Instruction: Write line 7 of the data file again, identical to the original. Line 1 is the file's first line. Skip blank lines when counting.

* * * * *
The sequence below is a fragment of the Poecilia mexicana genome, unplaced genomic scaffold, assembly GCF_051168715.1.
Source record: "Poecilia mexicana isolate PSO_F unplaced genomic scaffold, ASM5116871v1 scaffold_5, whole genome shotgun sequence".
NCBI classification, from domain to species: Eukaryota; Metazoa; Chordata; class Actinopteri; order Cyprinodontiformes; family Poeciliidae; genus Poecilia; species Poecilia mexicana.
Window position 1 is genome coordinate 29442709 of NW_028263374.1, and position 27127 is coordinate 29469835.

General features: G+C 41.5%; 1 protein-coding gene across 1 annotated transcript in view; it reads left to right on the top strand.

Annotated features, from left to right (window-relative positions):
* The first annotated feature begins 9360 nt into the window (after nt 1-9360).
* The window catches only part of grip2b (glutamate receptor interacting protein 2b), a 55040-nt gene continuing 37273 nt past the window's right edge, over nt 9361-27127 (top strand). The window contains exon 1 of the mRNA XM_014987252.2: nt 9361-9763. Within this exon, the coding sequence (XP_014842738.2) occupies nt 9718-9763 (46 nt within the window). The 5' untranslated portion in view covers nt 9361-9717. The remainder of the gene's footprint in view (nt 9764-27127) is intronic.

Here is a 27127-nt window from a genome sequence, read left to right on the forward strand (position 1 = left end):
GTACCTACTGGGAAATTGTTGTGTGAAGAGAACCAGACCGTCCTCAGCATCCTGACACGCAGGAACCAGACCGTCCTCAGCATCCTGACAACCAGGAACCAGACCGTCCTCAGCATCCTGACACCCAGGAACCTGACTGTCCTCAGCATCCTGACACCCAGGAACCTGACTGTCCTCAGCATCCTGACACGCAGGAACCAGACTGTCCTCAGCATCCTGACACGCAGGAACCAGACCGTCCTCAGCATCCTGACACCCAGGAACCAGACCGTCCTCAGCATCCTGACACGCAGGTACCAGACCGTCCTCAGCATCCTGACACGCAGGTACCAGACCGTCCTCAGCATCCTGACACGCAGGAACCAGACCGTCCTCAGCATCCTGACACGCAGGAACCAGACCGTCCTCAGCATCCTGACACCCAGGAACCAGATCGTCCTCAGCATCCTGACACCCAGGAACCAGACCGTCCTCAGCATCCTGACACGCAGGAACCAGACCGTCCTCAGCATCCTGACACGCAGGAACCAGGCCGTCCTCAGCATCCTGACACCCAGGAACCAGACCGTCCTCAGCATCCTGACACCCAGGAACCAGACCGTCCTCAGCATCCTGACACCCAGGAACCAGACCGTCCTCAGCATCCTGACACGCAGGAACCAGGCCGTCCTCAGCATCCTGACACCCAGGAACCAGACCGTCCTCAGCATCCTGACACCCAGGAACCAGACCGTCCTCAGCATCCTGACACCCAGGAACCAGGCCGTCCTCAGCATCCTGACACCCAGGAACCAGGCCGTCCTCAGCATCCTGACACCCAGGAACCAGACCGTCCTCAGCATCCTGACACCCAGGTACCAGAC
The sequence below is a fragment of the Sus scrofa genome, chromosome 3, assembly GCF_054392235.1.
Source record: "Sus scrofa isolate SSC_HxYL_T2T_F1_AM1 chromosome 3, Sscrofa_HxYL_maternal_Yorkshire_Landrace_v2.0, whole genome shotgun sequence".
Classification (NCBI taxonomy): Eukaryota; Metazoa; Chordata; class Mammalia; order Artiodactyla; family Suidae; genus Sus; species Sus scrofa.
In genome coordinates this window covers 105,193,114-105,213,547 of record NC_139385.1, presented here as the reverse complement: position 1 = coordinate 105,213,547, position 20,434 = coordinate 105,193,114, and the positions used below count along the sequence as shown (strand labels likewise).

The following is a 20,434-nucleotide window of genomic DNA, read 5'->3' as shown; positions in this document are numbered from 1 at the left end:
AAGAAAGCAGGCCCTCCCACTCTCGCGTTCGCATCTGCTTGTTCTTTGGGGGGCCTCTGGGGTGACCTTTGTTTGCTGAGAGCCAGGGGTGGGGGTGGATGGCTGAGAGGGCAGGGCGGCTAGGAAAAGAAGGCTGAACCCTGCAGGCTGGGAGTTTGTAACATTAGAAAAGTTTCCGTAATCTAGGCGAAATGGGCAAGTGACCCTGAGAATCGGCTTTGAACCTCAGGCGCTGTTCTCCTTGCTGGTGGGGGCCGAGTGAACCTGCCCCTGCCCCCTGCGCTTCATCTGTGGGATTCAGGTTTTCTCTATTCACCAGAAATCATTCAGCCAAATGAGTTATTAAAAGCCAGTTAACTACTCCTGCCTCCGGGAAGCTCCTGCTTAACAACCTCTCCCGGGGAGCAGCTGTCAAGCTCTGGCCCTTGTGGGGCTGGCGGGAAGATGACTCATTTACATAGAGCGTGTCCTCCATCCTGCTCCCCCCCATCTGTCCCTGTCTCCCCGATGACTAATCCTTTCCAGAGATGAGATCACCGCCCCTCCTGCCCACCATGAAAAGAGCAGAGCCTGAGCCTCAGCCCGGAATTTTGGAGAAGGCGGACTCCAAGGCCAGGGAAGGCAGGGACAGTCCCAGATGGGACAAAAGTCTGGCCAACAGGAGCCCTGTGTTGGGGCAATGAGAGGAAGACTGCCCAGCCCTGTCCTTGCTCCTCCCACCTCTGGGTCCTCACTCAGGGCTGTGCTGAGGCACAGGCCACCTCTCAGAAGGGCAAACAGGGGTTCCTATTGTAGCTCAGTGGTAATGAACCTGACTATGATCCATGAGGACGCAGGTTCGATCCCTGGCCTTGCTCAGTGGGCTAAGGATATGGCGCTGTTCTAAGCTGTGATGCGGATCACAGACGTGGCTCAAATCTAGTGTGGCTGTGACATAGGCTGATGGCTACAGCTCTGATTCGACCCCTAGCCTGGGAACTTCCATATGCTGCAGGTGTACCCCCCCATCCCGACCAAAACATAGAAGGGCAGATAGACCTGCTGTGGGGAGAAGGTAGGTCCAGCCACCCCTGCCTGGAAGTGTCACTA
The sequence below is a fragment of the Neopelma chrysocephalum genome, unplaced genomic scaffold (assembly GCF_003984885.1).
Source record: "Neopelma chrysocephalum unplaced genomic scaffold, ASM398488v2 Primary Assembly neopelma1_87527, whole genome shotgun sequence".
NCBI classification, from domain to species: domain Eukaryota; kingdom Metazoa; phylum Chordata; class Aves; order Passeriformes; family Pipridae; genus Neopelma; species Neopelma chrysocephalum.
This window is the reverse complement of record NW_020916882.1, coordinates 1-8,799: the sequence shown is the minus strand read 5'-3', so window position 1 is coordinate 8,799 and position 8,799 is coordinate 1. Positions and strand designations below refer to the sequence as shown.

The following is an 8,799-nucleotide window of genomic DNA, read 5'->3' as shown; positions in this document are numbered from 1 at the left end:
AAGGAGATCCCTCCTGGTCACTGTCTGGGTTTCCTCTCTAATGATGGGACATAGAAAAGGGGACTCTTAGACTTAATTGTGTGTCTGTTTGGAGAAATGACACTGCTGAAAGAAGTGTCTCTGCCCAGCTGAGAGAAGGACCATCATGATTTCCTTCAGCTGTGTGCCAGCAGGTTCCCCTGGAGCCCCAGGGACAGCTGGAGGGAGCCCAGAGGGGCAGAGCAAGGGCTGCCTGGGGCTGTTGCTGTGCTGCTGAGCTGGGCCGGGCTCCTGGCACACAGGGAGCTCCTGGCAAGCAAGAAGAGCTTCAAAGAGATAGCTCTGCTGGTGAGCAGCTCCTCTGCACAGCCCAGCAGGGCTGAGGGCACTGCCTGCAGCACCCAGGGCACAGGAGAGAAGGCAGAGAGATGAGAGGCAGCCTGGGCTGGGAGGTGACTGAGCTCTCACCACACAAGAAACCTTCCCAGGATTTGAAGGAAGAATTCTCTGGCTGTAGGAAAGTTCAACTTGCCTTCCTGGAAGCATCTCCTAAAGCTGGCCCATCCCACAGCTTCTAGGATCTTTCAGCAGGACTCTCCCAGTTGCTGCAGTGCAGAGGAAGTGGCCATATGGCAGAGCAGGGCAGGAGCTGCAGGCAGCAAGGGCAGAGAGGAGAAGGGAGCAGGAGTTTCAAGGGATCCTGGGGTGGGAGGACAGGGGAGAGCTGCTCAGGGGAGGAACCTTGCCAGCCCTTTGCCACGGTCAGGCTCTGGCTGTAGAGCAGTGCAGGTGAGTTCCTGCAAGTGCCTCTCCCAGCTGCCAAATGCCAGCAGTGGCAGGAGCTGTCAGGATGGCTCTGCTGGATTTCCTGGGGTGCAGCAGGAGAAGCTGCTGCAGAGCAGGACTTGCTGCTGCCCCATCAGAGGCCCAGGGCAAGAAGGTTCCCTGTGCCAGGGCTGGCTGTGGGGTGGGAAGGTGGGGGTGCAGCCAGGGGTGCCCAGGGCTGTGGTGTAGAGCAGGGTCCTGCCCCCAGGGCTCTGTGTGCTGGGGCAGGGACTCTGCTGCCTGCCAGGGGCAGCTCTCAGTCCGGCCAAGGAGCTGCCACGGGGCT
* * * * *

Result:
* The first annotated feature begins 9360 nt into the window (after nt 1-9360).